The voices on the phone were more like whispers. It was as if no one could give full voice to the dreaded news. “I’m locking the doors and pulling down the blinds,” said one caller, a top film director. “It’s like a doomsday scenario.”
Fifty years ago, Hollywood was frozen by news of the Charles Manson murders, a dark event the industry seems now bent on re-living. Three movies about Sharon Tate will shortly be released, as will a Quentin Tarantino film set against the background of the murders (Leonardo DiCaprio and Brad Pitt will star). Roman Polanski, then Tate’s husband, is now also in the news, directing a new movie titled J’Accuse. Magazine articles and TV specials are in preparation about Manson and his cult – a cast of characters Hollywood cannot erase from its mind.
The man who told me he’d locked his doors was Stuart Rosenberg, a veteran filmmaker who’d shot many gritty crime movies but admitted shock and confusion that night. So did the next voice on my phone, Sidney Korshak, the celebrated fixer, who said simply, “The danger is greatest when absolutely nothing makes sense.”
Nothing was making sense at that moment in August when the brutality and randomness of the murders — five in 24 hours — left both the cops and the public in a state of numb confusion. By summer 1969 America had already witnessed political assassinations and rioting triggered by Vietnam, but somehow Manson brought the disarray up front and personal.
It was very personal to me and to Bob Evans, with whom I was then working at Paramount. A year earlier we’d persuaded Polanski to come to Hollywood to direct Rosemary’s Baby, which he’d now completed. We were mindful of his troubled past – a survivor of both Nazi and Russian terrorism — but Polanski now seemed cheerfully upbeat as he left for London for a brief post-production meeting. His bride, Sharon, who was pregnant, had told him she would invite a few friends for dinner in his absence.
Most of us learned of the murders by radio or phone calls. Bob Evans was tipped by a gossip columnist, Joyce Haber, who feared Evans, too, had been murdered. Within hours, the suspicions were pervasive: What were Manson’s motives? Was it an inside job? Were drugs involved? Polanski himself represented a dark aura: Having made brutal thrillers in the past, Polanski’s new movie, based on a bestseller, focused on a young woman (Mia Farrow) tormented by supposed friends. Did it somehow fit together?
Within hours after the news broke, Polanski was on a plane to return to Los Angeles. I knew his first destination would surely be Evans’ house, since the two had become close. Between the police and the media, the house would be locked in a state of siege. I, too, was already fielding urgent calls from the media: Had I been invited to Sharon’s dinner? Did I know if someone was stalking her?
Korshak asked those questions as well. I had gotten to know Korshak through Evans, who looked upon him as his godfather. Once an attorney for Chicago mob figures, Korshak had become a trusted adviser for Paramount, Universal and other Hollywood entities. Impeccably polite, clad always in blue suit and tie, Korshak was a good man to know in difficult situations.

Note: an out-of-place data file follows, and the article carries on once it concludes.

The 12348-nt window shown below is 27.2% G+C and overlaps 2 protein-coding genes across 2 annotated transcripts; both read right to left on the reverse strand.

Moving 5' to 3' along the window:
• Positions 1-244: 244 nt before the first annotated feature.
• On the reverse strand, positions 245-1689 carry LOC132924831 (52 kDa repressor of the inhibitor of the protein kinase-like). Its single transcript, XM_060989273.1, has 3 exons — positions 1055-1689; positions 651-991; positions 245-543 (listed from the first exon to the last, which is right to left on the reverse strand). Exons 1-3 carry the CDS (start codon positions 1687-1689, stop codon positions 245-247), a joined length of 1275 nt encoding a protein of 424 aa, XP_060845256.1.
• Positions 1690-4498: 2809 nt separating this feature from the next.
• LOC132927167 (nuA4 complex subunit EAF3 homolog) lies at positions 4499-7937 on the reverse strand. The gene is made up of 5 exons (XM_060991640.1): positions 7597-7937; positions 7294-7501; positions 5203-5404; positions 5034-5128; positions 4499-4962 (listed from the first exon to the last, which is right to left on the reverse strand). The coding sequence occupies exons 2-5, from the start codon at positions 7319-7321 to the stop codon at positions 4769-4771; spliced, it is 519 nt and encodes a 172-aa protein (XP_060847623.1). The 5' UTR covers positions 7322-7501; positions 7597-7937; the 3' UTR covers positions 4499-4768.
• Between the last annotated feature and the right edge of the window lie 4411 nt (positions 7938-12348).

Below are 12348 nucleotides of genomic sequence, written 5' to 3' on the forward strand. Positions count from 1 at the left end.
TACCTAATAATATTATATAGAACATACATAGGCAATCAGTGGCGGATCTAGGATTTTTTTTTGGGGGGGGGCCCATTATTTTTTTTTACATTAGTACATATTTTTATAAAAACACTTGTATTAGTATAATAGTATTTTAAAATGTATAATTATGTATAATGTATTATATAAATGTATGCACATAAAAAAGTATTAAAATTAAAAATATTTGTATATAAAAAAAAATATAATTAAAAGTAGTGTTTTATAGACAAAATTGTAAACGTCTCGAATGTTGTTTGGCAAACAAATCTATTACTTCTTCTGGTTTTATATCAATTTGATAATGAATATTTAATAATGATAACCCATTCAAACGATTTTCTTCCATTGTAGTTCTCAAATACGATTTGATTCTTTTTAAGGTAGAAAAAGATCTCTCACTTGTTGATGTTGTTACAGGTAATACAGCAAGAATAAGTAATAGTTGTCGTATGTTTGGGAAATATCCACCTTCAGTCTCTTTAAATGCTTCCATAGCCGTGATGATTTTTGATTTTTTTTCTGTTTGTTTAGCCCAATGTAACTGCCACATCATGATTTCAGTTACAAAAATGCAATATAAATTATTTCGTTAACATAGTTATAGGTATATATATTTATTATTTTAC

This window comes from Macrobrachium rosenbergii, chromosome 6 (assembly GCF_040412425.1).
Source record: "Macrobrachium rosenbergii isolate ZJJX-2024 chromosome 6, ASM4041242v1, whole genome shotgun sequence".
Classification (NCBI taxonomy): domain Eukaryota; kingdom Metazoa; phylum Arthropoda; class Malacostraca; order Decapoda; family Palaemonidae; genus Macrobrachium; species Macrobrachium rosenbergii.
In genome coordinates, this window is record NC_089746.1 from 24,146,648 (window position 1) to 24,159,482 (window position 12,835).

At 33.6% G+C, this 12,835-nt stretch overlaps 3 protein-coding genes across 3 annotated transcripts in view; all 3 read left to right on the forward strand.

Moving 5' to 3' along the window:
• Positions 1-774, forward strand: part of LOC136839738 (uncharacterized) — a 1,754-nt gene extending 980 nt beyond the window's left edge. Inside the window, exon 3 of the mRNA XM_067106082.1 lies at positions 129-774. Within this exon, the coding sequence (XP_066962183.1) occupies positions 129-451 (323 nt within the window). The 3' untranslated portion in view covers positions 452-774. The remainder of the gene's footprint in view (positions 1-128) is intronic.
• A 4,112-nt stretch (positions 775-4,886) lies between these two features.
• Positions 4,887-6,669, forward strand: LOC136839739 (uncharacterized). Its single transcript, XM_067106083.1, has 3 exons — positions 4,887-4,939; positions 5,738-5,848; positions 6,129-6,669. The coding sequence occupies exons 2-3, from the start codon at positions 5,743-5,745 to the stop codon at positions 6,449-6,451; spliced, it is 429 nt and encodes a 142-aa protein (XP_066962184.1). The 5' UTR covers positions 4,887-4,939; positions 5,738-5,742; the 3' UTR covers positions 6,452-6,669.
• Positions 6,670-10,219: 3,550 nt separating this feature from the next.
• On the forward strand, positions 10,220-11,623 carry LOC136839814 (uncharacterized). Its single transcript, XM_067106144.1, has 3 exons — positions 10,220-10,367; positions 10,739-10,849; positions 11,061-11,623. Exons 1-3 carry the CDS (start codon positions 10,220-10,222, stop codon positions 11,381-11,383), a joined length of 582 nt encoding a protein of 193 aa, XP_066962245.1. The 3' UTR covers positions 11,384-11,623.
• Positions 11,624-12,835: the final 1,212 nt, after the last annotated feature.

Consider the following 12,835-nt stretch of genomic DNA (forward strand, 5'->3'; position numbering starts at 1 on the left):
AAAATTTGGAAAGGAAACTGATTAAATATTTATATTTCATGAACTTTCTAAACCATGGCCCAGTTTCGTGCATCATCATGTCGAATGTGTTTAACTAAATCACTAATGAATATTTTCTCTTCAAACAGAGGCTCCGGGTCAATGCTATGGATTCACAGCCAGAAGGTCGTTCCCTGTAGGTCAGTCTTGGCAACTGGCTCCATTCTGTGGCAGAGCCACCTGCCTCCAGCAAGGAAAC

The urgent need now was to mobilize security and other permissions to intercept Polanski and take him to a dressing room on the Paramount lot, where media access could be cut off, he could regain his composure and law enforcement could interview him away from the cameras. The previous occupant of the bungalow had just left; it was Julie Andrews.
To the media, Polanski had become not only a suspect but a huge distraction. “Was this a ritual mock execution that got out of hand in the glare of hallucinogens?” asked Newsweek. A frantic Evans, his home already surrounded, endorsed the plan to transport Polanski to the lot; it was successfully executed with the help of a security team.
Within hours this much became clear: An emotionally distraught Polanski was not in any way complicit. Clues about the real murderers already were emerging. The story was becoming even more horrific as a fearsome new cast of characters was now its focus.
That cast still holds fascination even as Manson himself has inspired an entire mythology of books and movies. Tate’s story will be depicted in forthcoming movies; she will be portrayed by Margot Robbie, Hilary Duff and Kate Bosworth.
In his writings, Polanski, now 85, and living in exile in Paris, has pinned blame for much of his ordeal on the media. “The reporting about Sharon and the murders in effect blamed the victims for their own murders,” he wrote in his memoir. “It was the press that made me despise the press.” His movie, backed by French funding, focuses on Captain Alfred Dreyfus who, in the 1890s, amid a wave of anti-Semitism, was accused of treason, banished to Devil’s Island, then exonerated.
Tarantino’s movie, Once Upon a Time in Hollywood, will be released July 26. Photos of its star-laden cast already are splayed across promotional material, the actors looking slightly off-kilter in their ‘60s hippie gear.
Charles Manson died in jail in 2017. His remains were dispatched to a son, but his legend will clearly endure at the box office.